I guess a band-aid is what we see in the Old Testament. Yes, they were offering the prescribed sacrifices for their sins. It was kind of like the generator that I offered up to temporarily take care of the problem. A temporary fix but not a true repair, much like the Old Testament sacrifices. These sacrifices were a temporary fix and not able to repair the root of the problem: sin. After the sacrifice, the sin they committed was still there, interest had been paid on it, but it wa still there.

I like what Paul writes to our brothers and sisters in Rome: You see, at just the right time, when we were still powerless, Christ died for the ungodly. Very rarely will anyone die for a righteous person, though for a good person someone might possibly dare to die. But God demonstrates his own love for us in this: While we were still sinners, Christ died for us. (Romans 5:6-8)

While we were still powerless, unable to take care of the situation ourselves, Jesus came and fixed it. Now I am not saying the linemen who restored power are Christlike, but they were able to do what we were powerless to do. But even more, it says while we were still sinners. A little father down in the chapter it talks about how we were “God’s enemies”, and He still came and took care of our situation.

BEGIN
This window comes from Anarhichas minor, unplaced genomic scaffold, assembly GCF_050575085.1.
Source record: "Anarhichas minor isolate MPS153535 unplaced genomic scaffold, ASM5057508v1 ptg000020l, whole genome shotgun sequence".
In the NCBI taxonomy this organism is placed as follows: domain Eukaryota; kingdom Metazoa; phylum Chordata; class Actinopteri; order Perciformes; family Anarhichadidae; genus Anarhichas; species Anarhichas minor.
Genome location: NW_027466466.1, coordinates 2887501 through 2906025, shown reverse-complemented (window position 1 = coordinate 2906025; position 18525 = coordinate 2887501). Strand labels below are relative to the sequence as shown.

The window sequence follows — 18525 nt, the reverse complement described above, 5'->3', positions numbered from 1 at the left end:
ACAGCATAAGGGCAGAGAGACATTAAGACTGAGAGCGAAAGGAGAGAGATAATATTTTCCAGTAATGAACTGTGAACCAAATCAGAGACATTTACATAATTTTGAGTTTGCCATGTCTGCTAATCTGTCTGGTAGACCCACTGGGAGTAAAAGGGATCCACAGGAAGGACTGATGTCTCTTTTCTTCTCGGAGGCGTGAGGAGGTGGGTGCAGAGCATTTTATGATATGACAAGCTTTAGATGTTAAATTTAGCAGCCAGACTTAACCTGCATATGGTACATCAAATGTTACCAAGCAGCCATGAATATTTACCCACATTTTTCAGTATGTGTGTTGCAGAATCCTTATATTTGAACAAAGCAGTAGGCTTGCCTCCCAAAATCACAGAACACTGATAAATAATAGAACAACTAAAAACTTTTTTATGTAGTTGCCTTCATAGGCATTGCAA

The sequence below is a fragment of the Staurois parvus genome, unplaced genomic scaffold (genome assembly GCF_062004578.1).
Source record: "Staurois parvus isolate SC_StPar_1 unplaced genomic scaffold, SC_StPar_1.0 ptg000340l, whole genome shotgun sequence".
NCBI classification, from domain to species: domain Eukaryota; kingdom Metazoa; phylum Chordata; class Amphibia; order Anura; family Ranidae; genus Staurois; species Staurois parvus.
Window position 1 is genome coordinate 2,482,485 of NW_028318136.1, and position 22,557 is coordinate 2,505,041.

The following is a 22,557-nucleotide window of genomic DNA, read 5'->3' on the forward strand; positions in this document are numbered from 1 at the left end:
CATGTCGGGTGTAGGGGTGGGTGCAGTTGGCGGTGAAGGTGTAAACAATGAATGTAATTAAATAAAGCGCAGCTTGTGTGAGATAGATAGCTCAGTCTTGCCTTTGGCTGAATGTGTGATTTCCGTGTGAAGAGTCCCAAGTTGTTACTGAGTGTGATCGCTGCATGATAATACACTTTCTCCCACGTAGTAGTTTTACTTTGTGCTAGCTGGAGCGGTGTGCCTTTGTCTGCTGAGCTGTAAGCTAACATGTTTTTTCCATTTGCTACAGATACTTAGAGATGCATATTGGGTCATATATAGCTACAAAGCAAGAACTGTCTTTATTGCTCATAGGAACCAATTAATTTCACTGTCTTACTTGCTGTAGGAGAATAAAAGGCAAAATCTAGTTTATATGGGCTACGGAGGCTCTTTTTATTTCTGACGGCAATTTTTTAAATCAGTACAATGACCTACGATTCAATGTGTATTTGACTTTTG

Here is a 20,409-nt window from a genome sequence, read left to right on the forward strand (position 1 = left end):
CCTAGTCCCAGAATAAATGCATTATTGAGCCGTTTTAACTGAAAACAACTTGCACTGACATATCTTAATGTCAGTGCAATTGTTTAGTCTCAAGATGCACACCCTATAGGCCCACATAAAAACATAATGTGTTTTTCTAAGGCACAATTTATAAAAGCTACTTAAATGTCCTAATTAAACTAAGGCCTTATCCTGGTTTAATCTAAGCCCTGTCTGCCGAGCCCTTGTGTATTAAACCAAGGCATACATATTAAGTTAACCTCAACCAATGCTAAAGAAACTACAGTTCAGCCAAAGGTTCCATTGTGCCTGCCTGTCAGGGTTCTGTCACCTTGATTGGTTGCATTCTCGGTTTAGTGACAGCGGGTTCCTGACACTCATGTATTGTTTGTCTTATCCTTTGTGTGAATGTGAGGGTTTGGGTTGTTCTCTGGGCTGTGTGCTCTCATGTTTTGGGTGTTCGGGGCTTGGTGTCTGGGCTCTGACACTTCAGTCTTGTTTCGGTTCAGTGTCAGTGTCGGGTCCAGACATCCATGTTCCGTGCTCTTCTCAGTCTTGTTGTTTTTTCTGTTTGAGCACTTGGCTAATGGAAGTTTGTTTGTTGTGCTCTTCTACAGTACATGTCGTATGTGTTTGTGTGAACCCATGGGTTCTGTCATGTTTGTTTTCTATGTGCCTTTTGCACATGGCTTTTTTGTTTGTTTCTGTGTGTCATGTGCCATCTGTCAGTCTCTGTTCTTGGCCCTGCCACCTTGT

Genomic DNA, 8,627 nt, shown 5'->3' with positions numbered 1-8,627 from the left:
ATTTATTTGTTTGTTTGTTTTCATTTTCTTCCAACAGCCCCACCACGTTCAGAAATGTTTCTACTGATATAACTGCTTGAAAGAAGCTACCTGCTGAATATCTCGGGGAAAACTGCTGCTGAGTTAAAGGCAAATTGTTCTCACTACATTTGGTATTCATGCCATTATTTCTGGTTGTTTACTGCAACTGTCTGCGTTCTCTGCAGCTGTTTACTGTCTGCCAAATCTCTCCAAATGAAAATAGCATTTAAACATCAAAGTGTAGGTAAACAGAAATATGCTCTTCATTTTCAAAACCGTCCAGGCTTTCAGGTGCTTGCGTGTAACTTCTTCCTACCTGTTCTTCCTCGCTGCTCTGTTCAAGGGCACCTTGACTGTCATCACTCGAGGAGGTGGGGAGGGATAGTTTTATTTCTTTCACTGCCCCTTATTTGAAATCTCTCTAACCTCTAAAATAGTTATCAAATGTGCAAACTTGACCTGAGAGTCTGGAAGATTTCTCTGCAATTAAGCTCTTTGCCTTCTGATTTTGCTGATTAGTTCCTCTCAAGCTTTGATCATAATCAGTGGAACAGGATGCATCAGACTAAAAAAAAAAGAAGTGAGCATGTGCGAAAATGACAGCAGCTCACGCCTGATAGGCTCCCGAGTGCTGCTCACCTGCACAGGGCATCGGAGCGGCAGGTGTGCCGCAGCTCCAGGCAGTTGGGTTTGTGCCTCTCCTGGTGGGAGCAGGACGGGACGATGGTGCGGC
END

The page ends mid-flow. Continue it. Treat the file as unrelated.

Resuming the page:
As you flip the light switch this week, push some buttons on the microwave, or feel warm heat come out of the register connected to the furnace, think about how we take it for granted that the power will be there. The light will come on, the phone will be charged, the tv will entertain us. Then take a moment and think about how we are powerless to take away our sins, and yet they were removed. Let’s celebrate, that though we were powerless, Jesus was not. Let’s rejoice that we can be in heaven. Let’s appreciate the power that was exerted while we were still powerless.

Appreciating the Power,


  • Writer's pictureSouth Lyon Church

The tomb was empty. The women had come and told the apostles this. We read that John and Peter ran to the tomb to see for themselves. Did others come? We don’t know. Those that ran did confirm the tomb was empty. Mary stood outside talking to who she thought was a gardener until she realized it was Jesus as He spoke to her. Jesus was alive! The tomb was empty!